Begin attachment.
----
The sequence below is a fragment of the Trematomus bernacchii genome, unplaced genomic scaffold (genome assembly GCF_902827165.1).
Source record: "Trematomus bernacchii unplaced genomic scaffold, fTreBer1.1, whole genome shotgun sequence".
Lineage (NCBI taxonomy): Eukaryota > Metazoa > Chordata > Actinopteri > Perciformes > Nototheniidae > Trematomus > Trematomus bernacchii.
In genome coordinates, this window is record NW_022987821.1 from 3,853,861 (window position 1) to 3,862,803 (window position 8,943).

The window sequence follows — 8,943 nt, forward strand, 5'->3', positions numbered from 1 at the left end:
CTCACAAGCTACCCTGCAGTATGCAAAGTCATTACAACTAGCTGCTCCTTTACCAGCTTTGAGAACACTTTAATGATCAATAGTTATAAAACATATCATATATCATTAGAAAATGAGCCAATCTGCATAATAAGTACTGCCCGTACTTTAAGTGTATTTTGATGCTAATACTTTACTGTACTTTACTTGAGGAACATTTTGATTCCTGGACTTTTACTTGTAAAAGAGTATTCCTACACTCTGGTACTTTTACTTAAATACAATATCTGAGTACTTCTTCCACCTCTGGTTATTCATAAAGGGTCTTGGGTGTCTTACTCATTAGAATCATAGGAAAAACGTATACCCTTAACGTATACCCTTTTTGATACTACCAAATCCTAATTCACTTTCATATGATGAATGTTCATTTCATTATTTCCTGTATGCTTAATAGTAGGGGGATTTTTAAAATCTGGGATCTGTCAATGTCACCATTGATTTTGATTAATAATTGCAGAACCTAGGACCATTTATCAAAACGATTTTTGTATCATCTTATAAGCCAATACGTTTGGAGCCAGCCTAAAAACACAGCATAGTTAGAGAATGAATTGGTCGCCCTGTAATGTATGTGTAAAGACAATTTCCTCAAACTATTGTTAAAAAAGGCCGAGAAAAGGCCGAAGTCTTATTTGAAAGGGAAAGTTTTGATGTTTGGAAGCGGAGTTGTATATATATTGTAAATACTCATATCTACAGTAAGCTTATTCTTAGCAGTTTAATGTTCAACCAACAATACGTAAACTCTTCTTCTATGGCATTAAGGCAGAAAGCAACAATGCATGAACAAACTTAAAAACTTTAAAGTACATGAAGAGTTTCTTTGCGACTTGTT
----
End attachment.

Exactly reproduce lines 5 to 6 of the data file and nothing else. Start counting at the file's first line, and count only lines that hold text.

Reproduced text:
The window sequence follows — 8,943 nt, forward strand, 5'->3', positions numbered from 1 at the left end:
CTCACAAGCTACCCTGCAGTATGCAAAGTCATTACAACTAGCTGCTCCTTTACCAGCTTTGAGAACACTTTAATGATCAATAGTTATAAAACATATCATATATCATTAGAAAATGAGCCAATCTGCATAATAAGTACTGCCCGTACTTTAAGTGTATTTTGATGCTAATACTTTACTGTACTTTACTTGAGGAACATTTTGATTCCTGGACTTTTACTTGTAAAAGAGTATTCCTACACTCTGGTACTTTTACTTAAATACAATATCTGAGTACTTCTTCCACCTCTGGTTATTCATAAAGGGTCTTGGGTGTCTTACTCATTAGAATCATAGGAAAAACGTATACCCTTAACGTATACCCTTTTTGATACTACCAAATCCTAATTCACTTTCATATGATGAATGTTCATTTCATTATTTCCTGTATGCTTAATAGTAGGGGGATTTTTAAAATCTGGGATCTGTCAATGTCACCATTGATTTTGATTAATAATTGCAGAACCTAGGACCATTTATCAAAACGATTTTTGTATCATCTTATAAGCCAATACGTTTGGAGCCAGCCTAAAAACACAGCATAGTTAGAGAATGAATTGGTCGCCCTGTAATGTATGTGTAAAGACAATTTCCTCAAACTATTGTTAAAAAAGGCCGAGAAAAGGCCGAAGTCTTATTTGAAAGGGAAAGTTTTGATGTTTGGAAGCGGAGTTGTATATATATTGTAAATACTCATATCTACAGTAAGCTTATTCTTAGCAGTTTAATGTTCAACCAACAATACGTAAACTCTTCTTCTATGGCATTAAGGCAGAAAGCAACAATGCATGAACAAACTTAAAAACTTTAAAGTACATGAAGAGTTTCTTTGCGACTTGTT